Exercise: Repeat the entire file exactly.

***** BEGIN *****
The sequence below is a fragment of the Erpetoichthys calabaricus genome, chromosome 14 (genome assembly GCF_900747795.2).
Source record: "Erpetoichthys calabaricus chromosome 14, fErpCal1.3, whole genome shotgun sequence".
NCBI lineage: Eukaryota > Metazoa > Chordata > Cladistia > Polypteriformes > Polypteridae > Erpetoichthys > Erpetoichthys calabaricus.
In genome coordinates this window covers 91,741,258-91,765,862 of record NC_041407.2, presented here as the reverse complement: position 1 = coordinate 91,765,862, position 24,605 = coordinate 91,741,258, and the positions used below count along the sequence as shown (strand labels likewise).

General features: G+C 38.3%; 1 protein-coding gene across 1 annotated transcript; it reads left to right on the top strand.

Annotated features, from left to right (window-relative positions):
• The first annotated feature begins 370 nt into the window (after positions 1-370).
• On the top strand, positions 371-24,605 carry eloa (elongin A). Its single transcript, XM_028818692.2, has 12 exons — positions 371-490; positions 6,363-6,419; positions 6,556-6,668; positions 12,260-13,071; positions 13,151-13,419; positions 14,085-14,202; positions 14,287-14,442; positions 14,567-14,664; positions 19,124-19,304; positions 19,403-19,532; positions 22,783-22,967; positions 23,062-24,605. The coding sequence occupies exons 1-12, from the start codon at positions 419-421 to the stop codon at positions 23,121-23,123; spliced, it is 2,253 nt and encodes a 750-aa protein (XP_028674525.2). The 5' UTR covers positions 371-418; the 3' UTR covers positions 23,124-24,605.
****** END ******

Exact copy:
The sequence below is a fragment of the Erpetoichthys calabaricus genome, chromosome 14 (genome assembly GCF_900747795.2).
Source record: "Erpetoichthys calabaricus chromosome 14, fErpCal1.3, whole genome shotgun sequence".
NCBI lineage: Eukaryota > Metazoa > Chordata > Cladistia > Polypteriformes > Polypteridae > Erpetoichthys > Erpetoichthys calabaricus.
In genome coordinates this window covers 91,741,258-91,765,862 of record NC_041407.2, presented here as the reverse complement: position 1 = coordinate 91,765,862, position 24,605 = coordinate 91,741,258, and the positions used below count along the sequence as shown (strand labels likewise).

General features: G+C 38.3%; 1 protein-coding gene across 1 annotated transcript; it reads left to right on the top strand.

Annotated features, from left to right (window-relative positions):
• The first annotated feature begins 370 nt into the window (after positions 1-370).
• On the top strand, positions 371-24,605 carry eloa (elongin A). Its single transcript, XM_028818692.2, has 12 exons — positions 371-490; positions 6,363-6,419; positions 6,556-6,668; positions 12,260-13,071; positions 13,151-13,419; positions 14,085-14,202; positions 14,287-14,442; positions 14,567-14,664; positions 19,124-19,304; positions 19,403-19,532; positions 22,783-22,967; positions 23,062-24,605. The coding sequence occupies exons 1-12, from the start codon at positions 419-421 to the stop codon at positions 23,121-23,123; spliced, it is 2,253 nt and encodes a 750-aa protein (XP_028674525.2). The 5' UTR covers positions 371-418; the 3' UTR covers positions 23,124-24,605.